the house has accumulated, and the
final score toward the cup is reached.
April to April is the season of par-
ticipation, according to Miss Stevens.
Plans for this year's system of award-
ing include some improvements.
There is to be a more complete filing
system, which will enable WAA to
inform houses concerning their
amount of participation and their
number of points at certain intervals
during the year.
Sports in which women may par-
ticipate with a view toward winning
the cup are: basketball, bowling,
volleyball, fencing, ping-pong, swim-
ming, golf, riflery, outdoor sports,
dance, hockey, tennis, baseball, bad-
minton and archery.
Lists of all women who have taken
part in any of the clubs or tourna-
ments are turned in at the League
at the end of the year and are con-
sidered when League appointments
Will Be Today
Interviewing will be held from 3:30
p.m. to 5:30 p.m. today in the Un-
dergraduate Office of the League, for
all women interested in enrolling in
the full-time, 13 week course in Sur-
veying, Topographic Mapping and
Photogrammetry for the National De-
fense Mapping Program.
This course, which will be held
from July 6 to Oct. 3, is being planned
by the College of Engineering, Sci-
ence, and the Management Defense
Training program of the U.S. Office
Aeriall ho ' ograhis
All we know is what we hear in the coffee hangout across from Angell
Hall, but most of that which we hear is beginning to push a faint suspicionI
into our mind that Play Production and its various adjuict courses breed
a strange race of people, indeed.
Most of it is in the carefully cultivated gestures that sweep by one's ear
every minute or so as a Play Productioner-mellowed, as it were, in the
technique of working up a fury with just the right amount of tempo and
restraint until the final bombastic, sweeping passion of it all overwhelms
him-makes a grab at the aii* the way Orson would do it,
They Spjea'Of The DiahI&,,ui
- Patr, of it is in the cultivation of the sibilant s's and the explosion of the
final t's in the Barrymore tradition, both of which, when done in any de-
gree, begin to slice at listeners' temples like an electric drill. And an even
smaller segment of it is in the little set phrases which are used most pro-
fusely by the Play Productioners whose only function behind the footlights
is to screw them in.
But the part of the whole setup to which we object most, is the de-
velopment in most of the clan of a certain casual approach, combined with
a grandiloquent phraseology in regard to any of the great arts or great
men of learning.
ih-Clarss Pla giarism.
All this sounds just a trifle vague, we admit, but what we're trying to
get across is the sort of conversation that we heard pulled off the other day:
it was in the booth just behind us, and the modulated murmurs were getting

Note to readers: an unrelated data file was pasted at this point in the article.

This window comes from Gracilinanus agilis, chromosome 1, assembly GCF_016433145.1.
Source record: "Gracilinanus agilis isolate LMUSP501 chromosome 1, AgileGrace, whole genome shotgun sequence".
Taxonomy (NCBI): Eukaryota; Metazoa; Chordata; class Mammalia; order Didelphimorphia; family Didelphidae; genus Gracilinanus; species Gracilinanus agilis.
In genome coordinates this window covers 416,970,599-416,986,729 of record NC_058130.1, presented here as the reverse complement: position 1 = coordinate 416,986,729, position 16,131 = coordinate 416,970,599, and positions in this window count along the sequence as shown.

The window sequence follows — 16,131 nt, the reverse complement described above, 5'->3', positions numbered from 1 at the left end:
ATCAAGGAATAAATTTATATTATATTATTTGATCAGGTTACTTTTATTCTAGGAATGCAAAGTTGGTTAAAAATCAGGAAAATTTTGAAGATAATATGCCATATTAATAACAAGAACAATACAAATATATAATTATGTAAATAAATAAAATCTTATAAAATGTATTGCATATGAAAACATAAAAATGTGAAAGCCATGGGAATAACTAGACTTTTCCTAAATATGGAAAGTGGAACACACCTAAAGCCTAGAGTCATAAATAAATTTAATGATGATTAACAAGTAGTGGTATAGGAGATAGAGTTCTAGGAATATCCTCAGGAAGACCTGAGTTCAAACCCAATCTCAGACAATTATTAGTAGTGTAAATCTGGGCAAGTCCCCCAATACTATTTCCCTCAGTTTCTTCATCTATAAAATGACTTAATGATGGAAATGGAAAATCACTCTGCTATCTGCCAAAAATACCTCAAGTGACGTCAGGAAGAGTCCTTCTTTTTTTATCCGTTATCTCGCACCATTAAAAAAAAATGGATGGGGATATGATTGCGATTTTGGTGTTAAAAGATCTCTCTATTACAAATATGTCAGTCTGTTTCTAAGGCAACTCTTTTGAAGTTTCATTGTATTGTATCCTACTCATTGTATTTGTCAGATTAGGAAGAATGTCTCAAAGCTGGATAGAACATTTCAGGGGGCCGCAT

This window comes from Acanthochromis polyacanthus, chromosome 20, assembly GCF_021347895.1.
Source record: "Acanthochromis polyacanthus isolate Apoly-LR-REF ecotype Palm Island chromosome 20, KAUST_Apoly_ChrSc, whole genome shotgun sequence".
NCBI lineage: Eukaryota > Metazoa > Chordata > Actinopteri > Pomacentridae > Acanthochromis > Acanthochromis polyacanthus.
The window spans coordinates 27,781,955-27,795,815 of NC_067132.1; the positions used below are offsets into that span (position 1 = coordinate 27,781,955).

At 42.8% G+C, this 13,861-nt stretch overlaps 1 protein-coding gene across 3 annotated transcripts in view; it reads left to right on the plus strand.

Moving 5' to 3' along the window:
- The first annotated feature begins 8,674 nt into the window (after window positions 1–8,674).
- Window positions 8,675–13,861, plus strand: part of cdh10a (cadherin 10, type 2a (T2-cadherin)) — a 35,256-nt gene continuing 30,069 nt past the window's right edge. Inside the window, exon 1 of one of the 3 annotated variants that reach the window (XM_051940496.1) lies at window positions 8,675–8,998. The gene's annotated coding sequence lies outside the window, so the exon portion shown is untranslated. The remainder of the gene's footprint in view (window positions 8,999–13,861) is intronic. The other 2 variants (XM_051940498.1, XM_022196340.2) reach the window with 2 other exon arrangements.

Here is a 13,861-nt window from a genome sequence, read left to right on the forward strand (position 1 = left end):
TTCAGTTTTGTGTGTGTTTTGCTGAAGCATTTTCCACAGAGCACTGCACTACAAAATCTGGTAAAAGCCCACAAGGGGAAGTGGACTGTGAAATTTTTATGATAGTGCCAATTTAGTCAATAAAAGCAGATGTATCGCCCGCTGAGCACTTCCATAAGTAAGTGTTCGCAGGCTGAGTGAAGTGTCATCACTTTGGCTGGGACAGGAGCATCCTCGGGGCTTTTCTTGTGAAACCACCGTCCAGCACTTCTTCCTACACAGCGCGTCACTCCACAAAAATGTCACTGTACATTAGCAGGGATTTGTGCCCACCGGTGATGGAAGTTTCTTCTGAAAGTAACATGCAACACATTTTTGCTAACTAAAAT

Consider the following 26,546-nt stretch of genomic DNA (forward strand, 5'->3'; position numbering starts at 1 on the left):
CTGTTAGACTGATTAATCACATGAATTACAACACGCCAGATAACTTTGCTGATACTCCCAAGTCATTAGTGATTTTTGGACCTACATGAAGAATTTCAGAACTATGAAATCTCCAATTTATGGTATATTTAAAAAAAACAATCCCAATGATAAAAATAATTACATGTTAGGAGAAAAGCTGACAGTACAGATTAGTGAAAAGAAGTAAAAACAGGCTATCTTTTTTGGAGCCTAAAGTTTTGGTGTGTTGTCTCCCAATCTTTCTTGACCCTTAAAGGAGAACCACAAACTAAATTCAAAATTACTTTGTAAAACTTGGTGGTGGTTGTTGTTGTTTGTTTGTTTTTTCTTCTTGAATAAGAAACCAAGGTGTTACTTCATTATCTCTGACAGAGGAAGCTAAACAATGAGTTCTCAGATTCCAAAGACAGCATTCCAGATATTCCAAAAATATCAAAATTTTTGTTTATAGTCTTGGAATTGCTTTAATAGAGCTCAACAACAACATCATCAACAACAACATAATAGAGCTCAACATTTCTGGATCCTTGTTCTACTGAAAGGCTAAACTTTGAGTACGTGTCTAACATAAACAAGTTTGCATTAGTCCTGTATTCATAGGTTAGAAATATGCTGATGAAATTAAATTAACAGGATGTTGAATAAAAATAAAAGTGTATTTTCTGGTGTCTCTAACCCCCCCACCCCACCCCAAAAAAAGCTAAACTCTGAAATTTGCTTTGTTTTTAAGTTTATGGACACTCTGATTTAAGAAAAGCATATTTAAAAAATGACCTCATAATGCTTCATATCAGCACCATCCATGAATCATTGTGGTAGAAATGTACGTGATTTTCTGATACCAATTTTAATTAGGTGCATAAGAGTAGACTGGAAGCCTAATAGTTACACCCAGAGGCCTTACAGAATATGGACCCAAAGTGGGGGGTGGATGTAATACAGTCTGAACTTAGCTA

a little louder-just as modulated mind you, but letting the larynx go just
a bit. "But migod, Strain," the voice was saying, "you're crazy!-Why,
Shaw is only a combination of Plato, Ibsen, and Nietsche!" All we can
say is that Shaw can't go on with this high-class plagiarism; someone was
bound to find him out some day, but it took a Play Productioner to do it. .
Still another little gem was added to our store of knowledge and our
supply of well-turned little phrases just today by another Play Productioner
who was informing his companion as he paid the check-and looking out
of the corner of his eye to see if he had timed it correctly-that "Fantasia
is just a glorified Mickey Mouse!" Gosh, we thought to ourself enviously,
why hadn't we thought of that?
A nther Anecdte ..
This hasn't much relation to Play Production-none at all, as a matter
of fact-but it's a little story we're sort of fond of. It happened a couple
of weeks ago at the Architectural exhibit at the Rackham Building. A friend
of ours who leans slightly to the acquiring of culture decided he'd take a
look in and see what he could gather in the way of long architectural names
with which to astound and delight his friends.
He walked into the first room and noticed a rather short, dark, foreign-
looking man who was staring intently at a particular phase of the exhibit,
as though mentally measuring perspective.' "Aha," thought our friend.
"One of The Boys, without a doubt. I'll follow him and pick up a few
hints on the subject."
So he followed him patiently through the whole exhibit, eyeing with
particular attention whatever the foreigner seemed to linger over. Toward
the end of the exhibit they approached a section on which was the placard
"The Aesthetic Aspects of South American Architecture." The dark one
looked at it for a second and then turned to our friend and said, "Say, bud,
what does esst'etic mean?"
The possibility that this year's
Senior Ball, scheduled for Friday,
May 29, may have to be held in two
alternating sections, one half the
attending couples being able to dance
at one time, yesterday marked an un-
precedented rush for tickets as fran-
tic students scurried to take advan-
tage of a new offer of free transpor-"
tation to and from the Ball for some
In announcing the grand lottery,
which will enable one or more cou-
ples to attend the Ball in style and
without cost, Ball chairmantTom
Williams, '42E, warned that tickets
purchased after the end of this week
would not be credited in the lottery.
"The drawing will be done at 6
p.m. Saturday," he announced, "and
anyone wishing to be eligible for the
award must have purchased their
ticket before that time."
Under present plans, it will be pos-
sible for the winning couple to invite
one or two couples to accompany
them, as an entire car will be avail-
able for their use the night of the
The car has been obtained through
the courtesy of Bob Summerhays
'42E, and has been used during the
past week to advertise the sale of
Ball tickets, being stationed in the
middle of the diagonal for a while.
Will It Run?
Although there is some specula-
tion among those who are familiar
with the car as to whether or not it
will run, Williams declared that in
case of an emergency a team of
horses would be provided, and in any
event the winners wouldn't have to
Although the car is of vintage '05,
it has five "good" tires,and is hence
invaluable. For obvious reasons its
whereabouts will not be disclosed un-
til the day of the dance.
Meanwhile a flood of votes for